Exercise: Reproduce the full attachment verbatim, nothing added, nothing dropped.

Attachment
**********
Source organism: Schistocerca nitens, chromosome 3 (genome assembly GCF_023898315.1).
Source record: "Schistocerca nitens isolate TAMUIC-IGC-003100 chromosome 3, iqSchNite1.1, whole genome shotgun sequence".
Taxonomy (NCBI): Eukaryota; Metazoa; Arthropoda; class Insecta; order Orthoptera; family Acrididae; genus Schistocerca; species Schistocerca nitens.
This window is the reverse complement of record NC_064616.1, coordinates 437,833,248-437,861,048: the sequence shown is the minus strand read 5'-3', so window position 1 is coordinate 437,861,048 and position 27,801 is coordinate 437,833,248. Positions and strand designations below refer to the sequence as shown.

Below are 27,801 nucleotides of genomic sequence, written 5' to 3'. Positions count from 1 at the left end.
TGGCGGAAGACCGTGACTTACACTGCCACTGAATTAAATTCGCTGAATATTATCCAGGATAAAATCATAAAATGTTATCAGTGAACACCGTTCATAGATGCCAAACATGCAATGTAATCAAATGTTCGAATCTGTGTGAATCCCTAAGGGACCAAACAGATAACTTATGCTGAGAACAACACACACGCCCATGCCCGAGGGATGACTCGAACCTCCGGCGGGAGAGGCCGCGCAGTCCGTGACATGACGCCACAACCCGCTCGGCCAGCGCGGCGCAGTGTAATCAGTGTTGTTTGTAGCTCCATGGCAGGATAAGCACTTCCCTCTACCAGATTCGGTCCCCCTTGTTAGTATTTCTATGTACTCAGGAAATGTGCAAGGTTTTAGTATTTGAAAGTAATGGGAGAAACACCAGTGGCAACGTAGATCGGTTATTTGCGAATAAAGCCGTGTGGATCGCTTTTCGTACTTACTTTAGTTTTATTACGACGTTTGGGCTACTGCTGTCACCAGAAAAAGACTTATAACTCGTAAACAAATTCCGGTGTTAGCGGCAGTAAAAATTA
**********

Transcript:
Source organism: Schistocerca nitens, chromosome 3 (genome assembly GCF_023898315.1).
Source record: "Schistocerca nitens isolate TAMUIC-IGC-003100 chromosome 3, iqSchNite1.1, whole genome shotgun sequence".
Taxonomy (NCBI): Eukaryota; Metazoa; Arthropoda; class Insecta; order Orthoptera; family Acrididae; genus Schistocerca; species Schistocerca nitens.
This window is the reverse complement of record NC_064616.1, coordinates 437,833,248-437,861,048: the sequence shown is the minus strand read 5'-3', so window position 1 is coordinate 437,861,048 and position 27,801 is coordinate 437,833,248. Positions and strand designations below refer to the sequence as shown.

Below are 27,801 nucleotides of genomic sequence, written 5' to 3'. Positions count from 1 at the left end.
TGGCGGAAGACCGTGACTTACACTGCCACTGAATTAAATTCGCTGAATATTATCCAGGATAAAATCATAAAATGTTATCAGTGAACACCGTTCATAGATGCCAAACATGCAATGTAATCAAATGTTCGAATCTGTGTGAATCCCTAAGGGACCAAACAGATAACTTATGCTGAGAACAACACACACGCCCATGCCCGAGGGATGACTCGAACCTCCGGCGGGAGAGGCCGCGCAGTCCGTGACATGACGCCACAACCCGCTCGGCCAGCGCGGCGCAGTGTAATCAGTGTTGTTTGTAGCTCCATGGCAGGATAAGCACTTCCCTCTACCAGATTCGGTCCCCCTTGTTAGTATTTCTATGTACTCAGGAAATGTGCAAGGTTTTAGTATTTGAAAGTAATGGGAGAAACACCAGTGGCAACGTAGATCGGTTATTTGCGAATAAAGCCGTGTGGATCGCTTTTCGTACTTACTTTAGTTTTATTACGACGTTTGGGCTACTGCTGTCACCAGAAAAAGACTTATAACTCGTAAACAAATTCCGGTGTTAGCGGCAGTAAAAATTA